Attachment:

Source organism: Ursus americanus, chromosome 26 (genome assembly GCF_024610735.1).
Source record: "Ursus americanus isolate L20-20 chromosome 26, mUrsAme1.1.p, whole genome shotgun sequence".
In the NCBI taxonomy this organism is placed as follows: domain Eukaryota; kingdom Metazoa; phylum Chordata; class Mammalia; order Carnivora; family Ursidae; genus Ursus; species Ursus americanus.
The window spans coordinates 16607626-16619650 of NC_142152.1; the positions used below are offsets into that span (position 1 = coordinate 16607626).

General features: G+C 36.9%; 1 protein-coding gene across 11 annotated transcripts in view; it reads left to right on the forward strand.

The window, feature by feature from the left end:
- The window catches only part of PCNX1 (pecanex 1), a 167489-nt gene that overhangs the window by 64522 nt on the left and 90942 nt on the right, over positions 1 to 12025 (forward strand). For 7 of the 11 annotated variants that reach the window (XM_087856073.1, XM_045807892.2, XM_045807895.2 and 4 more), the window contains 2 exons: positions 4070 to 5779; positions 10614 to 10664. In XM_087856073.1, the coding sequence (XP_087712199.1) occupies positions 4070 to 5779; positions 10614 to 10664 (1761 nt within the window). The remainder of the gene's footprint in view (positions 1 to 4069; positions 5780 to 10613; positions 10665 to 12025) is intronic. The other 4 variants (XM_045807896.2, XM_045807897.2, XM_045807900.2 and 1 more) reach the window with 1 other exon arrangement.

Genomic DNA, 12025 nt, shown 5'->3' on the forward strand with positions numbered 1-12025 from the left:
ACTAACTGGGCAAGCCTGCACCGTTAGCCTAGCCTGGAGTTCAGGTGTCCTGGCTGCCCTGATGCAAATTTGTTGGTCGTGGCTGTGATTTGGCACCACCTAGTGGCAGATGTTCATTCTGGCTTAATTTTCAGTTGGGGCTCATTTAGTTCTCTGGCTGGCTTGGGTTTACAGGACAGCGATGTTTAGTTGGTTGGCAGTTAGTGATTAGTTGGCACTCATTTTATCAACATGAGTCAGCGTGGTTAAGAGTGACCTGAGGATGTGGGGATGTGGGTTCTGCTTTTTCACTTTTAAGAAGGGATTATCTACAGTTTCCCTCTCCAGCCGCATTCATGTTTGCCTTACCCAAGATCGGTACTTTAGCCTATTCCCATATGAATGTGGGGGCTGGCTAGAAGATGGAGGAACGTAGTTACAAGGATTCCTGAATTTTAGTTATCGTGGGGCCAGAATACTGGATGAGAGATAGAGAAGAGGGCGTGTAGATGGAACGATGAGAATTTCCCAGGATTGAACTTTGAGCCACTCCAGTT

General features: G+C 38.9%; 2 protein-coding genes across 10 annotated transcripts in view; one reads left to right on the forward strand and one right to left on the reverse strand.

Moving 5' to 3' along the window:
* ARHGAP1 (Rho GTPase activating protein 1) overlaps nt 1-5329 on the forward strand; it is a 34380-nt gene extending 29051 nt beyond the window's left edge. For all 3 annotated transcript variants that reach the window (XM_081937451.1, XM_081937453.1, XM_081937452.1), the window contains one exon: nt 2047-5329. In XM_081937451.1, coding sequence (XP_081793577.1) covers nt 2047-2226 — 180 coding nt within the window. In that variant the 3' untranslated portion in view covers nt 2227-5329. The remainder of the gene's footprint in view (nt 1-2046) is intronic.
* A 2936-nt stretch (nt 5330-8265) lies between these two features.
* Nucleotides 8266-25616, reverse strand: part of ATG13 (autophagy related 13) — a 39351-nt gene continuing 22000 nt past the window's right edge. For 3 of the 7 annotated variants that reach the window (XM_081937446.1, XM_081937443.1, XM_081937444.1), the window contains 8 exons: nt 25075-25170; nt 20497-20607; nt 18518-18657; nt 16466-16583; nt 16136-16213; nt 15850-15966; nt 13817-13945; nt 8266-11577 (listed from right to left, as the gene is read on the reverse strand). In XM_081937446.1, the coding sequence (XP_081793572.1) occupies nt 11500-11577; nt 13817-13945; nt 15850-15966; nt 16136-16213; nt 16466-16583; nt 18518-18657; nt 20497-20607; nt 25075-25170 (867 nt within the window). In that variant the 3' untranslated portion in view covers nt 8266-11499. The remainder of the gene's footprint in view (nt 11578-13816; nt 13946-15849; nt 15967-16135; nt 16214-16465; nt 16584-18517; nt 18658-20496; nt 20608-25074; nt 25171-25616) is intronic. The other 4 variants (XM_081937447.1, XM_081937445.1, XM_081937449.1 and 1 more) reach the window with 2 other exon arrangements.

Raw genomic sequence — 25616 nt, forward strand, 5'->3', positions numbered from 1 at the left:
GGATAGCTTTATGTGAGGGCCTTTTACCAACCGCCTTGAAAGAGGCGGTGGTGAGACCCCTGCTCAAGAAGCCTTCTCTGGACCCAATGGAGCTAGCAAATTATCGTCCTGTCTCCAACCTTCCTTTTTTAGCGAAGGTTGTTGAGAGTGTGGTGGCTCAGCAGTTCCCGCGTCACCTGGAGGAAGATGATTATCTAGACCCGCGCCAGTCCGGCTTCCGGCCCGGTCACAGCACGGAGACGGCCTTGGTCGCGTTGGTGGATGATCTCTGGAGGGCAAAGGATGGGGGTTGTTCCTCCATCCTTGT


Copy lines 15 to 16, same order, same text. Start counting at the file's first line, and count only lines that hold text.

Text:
Raw genomic sequence — 25616 nt, forward strand, 5'->3', positions numbered from 1 at the left:
GGATAGCTTTATGTGAGGGCCTTTTACCAACCGCCTTGAAAGAGGCGGTGGTGAGACCCCTGCTCAAGAAGCCTTCTCTGGACCCAATGGAGCTAGCAAATTATCGTCCTGTCTCCAACCTTCCTTTTTTAGCGAAGGTTGTTGAGAGTGTGGTGGCTCAGCAGTTCCCGCGTCACCTGGAGGAAGATGATTATCTAGACCCGCGCCAGTCCGGCTTCCGGCCCGGTCACAGCACGGAGACGGCCTTGGTCGCGTTGGTGGATGATCTCTGGAGGGCAAAGGATGGGGGTTGTTCCTCCATCCTTGT